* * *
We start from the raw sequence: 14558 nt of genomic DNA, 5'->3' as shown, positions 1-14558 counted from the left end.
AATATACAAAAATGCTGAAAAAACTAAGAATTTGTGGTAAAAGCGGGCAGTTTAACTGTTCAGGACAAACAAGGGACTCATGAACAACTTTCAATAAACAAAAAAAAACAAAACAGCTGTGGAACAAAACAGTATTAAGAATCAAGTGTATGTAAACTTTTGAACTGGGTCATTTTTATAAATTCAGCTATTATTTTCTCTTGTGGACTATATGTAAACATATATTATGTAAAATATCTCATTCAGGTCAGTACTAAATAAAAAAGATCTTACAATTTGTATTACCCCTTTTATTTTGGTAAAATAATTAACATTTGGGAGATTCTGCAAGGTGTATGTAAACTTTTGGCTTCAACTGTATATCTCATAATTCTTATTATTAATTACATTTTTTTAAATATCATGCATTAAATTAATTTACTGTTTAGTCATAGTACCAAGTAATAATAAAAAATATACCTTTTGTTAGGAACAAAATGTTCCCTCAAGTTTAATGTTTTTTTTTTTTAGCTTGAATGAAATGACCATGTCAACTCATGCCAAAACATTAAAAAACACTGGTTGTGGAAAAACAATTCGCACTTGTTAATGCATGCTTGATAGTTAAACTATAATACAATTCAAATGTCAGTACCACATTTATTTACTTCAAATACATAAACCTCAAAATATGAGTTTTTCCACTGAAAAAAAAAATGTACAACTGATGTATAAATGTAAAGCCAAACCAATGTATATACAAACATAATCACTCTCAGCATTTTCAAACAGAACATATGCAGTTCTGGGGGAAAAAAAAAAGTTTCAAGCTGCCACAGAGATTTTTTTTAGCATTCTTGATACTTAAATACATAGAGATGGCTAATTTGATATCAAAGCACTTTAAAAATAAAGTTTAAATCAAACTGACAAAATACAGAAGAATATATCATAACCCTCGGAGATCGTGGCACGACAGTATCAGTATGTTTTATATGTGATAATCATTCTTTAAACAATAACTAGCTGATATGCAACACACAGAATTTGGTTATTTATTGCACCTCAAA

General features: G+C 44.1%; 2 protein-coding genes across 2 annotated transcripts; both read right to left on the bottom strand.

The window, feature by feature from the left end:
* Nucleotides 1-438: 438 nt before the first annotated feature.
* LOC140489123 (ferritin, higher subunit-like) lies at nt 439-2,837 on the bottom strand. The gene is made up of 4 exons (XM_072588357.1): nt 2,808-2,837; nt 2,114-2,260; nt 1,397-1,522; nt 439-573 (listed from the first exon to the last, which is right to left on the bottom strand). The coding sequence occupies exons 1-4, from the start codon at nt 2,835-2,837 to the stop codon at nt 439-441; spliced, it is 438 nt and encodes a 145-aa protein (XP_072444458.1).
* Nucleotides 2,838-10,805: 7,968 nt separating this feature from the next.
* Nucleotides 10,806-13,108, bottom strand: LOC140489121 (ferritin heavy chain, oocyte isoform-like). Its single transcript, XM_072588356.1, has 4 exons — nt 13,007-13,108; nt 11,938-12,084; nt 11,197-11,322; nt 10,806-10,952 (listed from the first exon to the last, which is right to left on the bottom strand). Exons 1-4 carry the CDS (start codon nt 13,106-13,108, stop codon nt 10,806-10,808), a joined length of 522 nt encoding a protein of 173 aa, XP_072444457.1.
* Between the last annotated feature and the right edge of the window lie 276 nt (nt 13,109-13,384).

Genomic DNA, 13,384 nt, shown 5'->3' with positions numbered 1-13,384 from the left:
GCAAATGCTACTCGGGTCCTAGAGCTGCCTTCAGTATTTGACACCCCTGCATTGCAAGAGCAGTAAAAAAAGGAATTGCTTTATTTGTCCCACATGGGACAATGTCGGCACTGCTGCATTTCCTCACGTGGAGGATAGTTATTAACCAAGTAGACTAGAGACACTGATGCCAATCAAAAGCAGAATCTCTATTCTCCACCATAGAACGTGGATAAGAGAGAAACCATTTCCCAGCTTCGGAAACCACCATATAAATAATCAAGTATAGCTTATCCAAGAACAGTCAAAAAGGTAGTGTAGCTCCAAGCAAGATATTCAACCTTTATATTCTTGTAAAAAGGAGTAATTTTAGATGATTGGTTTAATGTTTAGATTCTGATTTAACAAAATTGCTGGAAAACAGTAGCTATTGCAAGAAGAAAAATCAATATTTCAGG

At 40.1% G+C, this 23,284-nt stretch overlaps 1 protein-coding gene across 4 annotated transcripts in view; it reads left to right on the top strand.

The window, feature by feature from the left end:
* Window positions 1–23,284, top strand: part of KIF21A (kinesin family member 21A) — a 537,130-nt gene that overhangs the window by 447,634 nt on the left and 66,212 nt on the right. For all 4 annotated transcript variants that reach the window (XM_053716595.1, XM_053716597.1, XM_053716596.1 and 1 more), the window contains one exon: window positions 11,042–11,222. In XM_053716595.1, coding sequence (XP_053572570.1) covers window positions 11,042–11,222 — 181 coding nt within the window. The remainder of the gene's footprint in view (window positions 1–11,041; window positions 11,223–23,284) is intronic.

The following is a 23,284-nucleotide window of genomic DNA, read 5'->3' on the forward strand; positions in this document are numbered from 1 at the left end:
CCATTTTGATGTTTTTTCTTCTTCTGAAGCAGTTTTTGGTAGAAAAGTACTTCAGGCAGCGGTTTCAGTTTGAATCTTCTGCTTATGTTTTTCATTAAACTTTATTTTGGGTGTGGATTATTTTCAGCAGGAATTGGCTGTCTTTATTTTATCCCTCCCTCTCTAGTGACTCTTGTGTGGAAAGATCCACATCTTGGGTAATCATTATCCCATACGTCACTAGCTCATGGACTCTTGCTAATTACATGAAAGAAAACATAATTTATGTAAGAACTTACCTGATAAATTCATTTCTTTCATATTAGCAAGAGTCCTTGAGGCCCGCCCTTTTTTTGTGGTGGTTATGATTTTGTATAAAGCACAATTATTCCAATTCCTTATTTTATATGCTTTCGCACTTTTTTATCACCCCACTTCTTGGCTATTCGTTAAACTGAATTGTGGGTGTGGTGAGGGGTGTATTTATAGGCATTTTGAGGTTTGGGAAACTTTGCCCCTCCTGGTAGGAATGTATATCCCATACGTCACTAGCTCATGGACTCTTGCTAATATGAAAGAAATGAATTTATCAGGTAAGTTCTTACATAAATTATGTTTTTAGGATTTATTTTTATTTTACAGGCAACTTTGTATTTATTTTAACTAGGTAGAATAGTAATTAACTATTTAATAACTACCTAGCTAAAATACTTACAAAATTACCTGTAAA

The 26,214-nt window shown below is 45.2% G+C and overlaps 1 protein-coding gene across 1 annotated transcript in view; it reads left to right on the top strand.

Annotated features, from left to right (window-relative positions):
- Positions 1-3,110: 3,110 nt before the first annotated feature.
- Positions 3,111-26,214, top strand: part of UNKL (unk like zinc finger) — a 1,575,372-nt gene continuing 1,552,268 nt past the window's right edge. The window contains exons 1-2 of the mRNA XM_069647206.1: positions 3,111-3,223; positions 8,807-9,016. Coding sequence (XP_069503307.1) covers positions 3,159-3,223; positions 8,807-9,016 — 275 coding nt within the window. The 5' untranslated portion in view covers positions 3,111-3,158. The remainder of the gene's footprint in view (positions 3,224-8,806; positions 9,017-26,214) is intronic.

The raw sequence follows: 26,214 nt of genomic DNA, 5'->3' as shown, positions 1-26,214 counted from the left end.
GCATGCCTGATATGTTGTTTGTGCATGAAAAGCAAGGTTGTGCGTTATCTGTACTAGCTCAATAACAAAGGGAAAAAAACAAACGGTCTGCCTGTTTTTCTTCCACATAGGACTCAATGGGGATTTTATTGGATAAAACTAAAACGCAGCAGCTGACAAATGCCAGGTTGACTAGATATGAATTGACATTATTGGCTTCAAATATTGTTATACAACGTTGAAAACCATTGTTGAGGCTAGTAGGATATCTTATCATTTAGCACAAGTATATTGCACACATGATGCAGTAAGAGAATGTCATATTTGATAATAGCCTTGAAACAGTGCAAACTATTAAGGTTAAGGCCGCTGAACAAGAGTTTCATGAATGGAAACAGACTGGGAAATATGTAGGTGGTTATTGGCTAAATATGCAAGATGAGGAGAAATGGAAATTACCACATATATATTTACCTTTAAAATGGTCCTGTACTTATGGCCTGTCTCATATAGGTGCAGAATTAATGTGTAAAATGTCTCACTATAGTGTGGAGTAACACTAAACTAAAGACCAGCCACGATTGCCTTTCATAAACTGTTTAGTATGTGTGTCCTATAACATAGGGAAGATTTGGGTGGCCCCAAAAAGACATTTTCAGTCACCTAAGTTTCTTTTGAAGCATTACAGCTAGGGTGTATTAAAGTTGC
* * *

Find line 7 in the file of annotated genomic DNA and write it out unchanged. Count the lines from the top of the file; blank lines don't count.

* Nucleotides 2,838-10,805: 7,968 nt separating this feature from the next.